Rosie the Riveter

As this week marks the 75th anniversary of Rosie the Riveter, the iconic symbol of women filling in for men at industrial job sites while they were fighting an overseas war, it’s a good time to pause and reflect on the status of women in the work force today. World War II was the first time a wide-scale employment of women outside the home was called for, and it signified the start of women entering the industrial job force, doing work that previously had been strictly the domain of men. The aviation industry was the main employer of these women, employing more than 310,000 women in 1943, which equated to 65 percent of the work force, as compared with 1 percent prior to the war. These women were critical to keeping the war effort going, but they were paid roughly half what their male counterparts had made.


Woman working on an A-31 Vengence bomber in Nashville, TN, 1943

The Riveter poster was first created by the artist Howard Miller. The woman depicted twenty-year-old Naomi Parker working in a machine shop in Alameda, CA. A photographer snapped a picture of her in a blue jumpsuit with her hair tied back with a polka-dot bandana, which Miller used to create his iconic poster. The poster created by Miller was produced by Westinghouse in 1943 to encourage more women to enter the wartime job force.rospost

This poster was soon replaced in the factories by the Norman Rockwell version, created for the cover of the Saturday Evening Post. The woman who posed for the Rockwell version was Mary Doyle Keefe, a 19-year-old telephone operator in Vermont. Rockwell asked her to sit for the cover.


Rockwell’s version may have been the rage in the 1940s, but the Miller version returned with a vengeance in the 1980s, due to a number of factors—in an effort to raise funds in the face of Reagan-era budget cuts, the National Archives licensed the image to sell it as souvenirs. The 1980s was also the 40thanniversary of World War II, and it was a pinnacle period in the women’s rights movement.

The strides taken since then to level the playing field between the sexes on the job front have been huge, but not complete. But there are some things that were done during Rosie’s time that were quite ingenious and are being considered again.  The author, GG Wetherill voiced a legitimate concern in 1943. He wrote “The hand that holds the pneumatic riveter cannot rock the cradle at the same time.” If the government wanted women to join the workforce, they needed a solution to the childcare issue.


Image of Rosie the Riveter that appeared in a 1943 issue of Hygeia, a magazine produced by the American Medical Association.

And Uncle Sam stepped up. The government formed a far-reaching, heavily-subsidized childcare program. Mothers on the night shift would bring their children, dressed in pajamas, and drop them off at the child care facility, where they slept, along with hundreds of other children, while their mothers toiled. Women who worked on the day shift would rest easy knowing their children were being fed and cared for. Children from two to five years of age could be cared for at these facilities for 50 cents a day, which included lunch and snacks.main_900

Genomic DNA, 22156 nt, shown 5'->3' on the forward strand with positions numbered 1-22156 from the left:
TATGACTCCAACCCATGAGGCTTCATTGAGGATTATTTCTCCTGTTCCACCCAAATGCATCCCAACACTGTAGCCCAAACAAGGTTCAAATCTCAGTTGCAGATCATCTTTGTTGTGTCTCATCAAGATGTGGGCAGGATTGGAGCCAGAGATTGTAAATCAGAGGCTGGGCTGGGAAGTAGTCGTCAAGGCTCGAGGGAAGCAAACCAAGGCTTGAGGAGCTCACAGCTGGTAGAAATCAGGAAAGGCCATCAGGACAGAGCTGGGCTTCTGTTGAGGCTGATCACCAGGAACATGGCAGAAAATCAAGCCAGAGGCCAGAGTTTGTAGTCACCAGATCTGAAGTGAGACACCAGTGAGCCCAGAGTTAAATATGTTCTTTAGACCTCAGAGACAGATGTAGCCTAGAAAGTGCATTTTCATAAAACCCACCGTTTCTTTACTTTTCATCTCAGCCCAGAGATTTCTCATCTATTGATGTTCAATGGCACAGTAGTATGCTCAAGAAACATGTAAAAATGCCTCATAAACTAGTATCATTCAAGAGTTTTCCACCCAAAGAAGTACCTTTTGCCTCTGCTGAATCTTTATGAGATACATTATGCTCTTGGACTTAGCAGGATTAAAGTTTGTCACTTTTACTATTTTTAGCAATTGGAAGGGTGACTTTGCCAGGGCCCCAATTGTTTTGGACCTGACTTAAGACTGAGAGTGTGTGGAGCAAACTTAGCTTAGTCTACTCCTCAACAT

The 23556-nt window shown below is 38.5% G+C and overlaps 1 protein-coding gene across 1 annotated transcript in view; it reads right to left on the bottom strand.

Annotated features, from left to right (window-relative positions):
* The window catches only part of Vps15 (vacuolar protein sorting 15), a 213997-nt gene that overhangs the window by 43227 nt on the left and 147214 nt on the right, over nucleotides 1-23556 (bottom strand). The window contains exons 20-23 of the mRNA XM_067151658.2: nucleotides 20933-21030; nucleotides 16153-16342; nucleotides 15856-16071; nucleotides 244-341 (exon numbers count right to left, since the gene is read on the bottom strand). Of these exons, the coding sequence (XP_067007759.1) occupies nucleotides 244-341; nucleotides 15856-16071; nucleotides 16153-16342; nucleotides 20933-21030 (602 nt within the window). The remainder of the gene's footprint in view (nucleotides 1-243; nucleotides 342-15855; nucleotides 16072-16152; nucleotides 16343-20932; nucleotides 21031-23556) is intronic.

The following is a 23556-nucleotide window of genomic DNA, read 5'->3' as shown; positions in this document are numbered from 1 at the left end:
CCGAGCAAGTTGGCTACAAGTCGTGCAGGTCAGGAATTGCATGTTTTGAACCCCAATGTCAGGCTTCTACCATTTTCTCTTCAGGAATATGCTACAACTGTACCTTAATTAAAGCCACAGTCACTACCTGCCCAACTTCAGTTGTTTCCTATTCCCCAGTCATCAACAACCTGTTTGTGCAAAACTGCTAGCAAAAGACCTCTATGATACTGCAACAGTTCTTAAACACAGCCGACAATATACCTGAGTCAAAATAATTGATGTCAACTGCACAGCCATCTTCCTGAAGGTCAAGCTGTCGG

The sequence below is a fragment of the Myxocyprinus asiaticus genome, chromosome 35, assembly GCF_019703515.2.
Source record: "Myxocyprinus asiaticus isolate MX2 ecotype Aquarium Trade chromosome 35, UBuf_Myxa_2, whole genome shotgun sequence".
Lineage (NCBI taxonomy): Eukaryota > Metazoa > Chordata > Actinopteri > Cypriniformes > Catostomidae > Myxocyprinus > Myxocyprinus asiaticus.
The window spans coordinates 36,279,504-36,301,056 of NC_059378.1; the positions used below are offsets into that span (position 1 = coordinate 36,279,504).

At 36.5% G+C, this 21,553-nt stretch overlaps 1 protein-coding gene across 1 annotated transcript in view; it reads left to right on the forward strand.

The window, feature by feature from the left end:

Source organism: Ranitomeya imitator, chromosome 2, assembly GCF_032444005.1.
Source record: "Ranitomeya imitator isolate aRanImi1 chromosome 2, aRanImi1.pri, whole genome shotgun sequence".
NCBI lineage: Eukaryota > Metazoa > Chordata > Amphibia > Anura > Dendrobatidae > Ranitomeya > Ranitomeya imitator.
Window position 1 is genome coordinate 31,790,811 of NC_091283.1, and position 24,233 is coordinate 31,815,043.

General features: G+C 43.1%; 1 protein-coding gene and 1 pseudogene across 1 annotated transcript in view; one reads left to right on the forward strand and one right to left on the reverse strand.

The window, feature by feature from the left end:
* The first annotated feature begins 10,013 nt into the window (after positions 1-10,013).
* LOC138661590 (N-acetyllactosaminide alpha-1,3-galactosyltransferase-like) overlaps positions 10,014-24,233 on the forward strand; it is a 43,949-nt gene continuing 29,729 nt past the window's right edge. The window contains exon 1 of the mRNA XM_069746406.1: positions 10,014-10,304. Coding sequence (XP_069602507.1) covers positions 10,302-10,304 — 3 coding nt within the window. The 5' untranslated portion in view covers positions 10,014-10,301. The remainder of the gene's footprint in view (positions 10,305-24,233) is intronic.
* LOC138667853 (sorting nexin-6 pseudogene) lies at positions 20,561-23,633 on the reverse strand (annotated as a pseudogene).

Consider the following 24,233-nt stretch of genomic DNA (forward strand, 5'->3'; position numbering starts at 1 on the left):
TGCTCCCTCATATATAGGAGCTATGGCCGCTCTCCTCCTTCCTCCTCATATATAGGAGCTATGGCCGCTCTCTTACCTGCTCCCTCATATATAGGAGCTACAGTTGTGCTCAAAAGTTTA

As one legislator stated in front of the Senate, “You cannot have a contented mother working in a war factory if she is worrying about her children and you cannot have children running wild in the streets without a bad effect on the coming generations.”

These childcare programs were established late in 1942, to keep anxious mothers and raucous children content. Between 1943 and 1946, about 3,000 childcare centers were in operation, taking care of approximately 130,000 children each year.

Life wasn’t all rosy for the Rosie Riveters, though. Resistance from husbands and other family members was a constant, with only 30 percent of husbands supporting their wives entering the industrial job force. After a long day on the plant floor, these women still had to take care of their homes and prepare food for their children. And, even though they were paid only half as much as men in similar jobs, they were considered expendable at the end of the war, and let go from their positions once the men returned from overseas.

However, without this comprehensive childcare initiative begun during this time of crisis in the labor market, the concept of day care would have been much longer to take root. Although the cost of day care today prohibits many women from reentering the labor market after childbirth, universal child care is again being discussed as an option to help level the playing field of employment. Imagine the stress relief that would happen in today’s job market if every employer offered subsidized childcare. As Rosie herself would say: “We can do it.”


Becky Lower loves to write about strong women in America who defy convention. She attributes her love of this type of woman on her mother, who, during the 1940s, had the unusual job of a pin-setter at a bowling alley. Her father came in for a game with some pals, and, as was customary, wanted to tip the pin-setter once the game finished. To his surprise, a woman appeared from the bowels of the bowling alley instead of the young man he expected. Right then and there, he knew he’d found a treasure. Keep on top of what’s going on in Becky’s professional life by visiting her blog: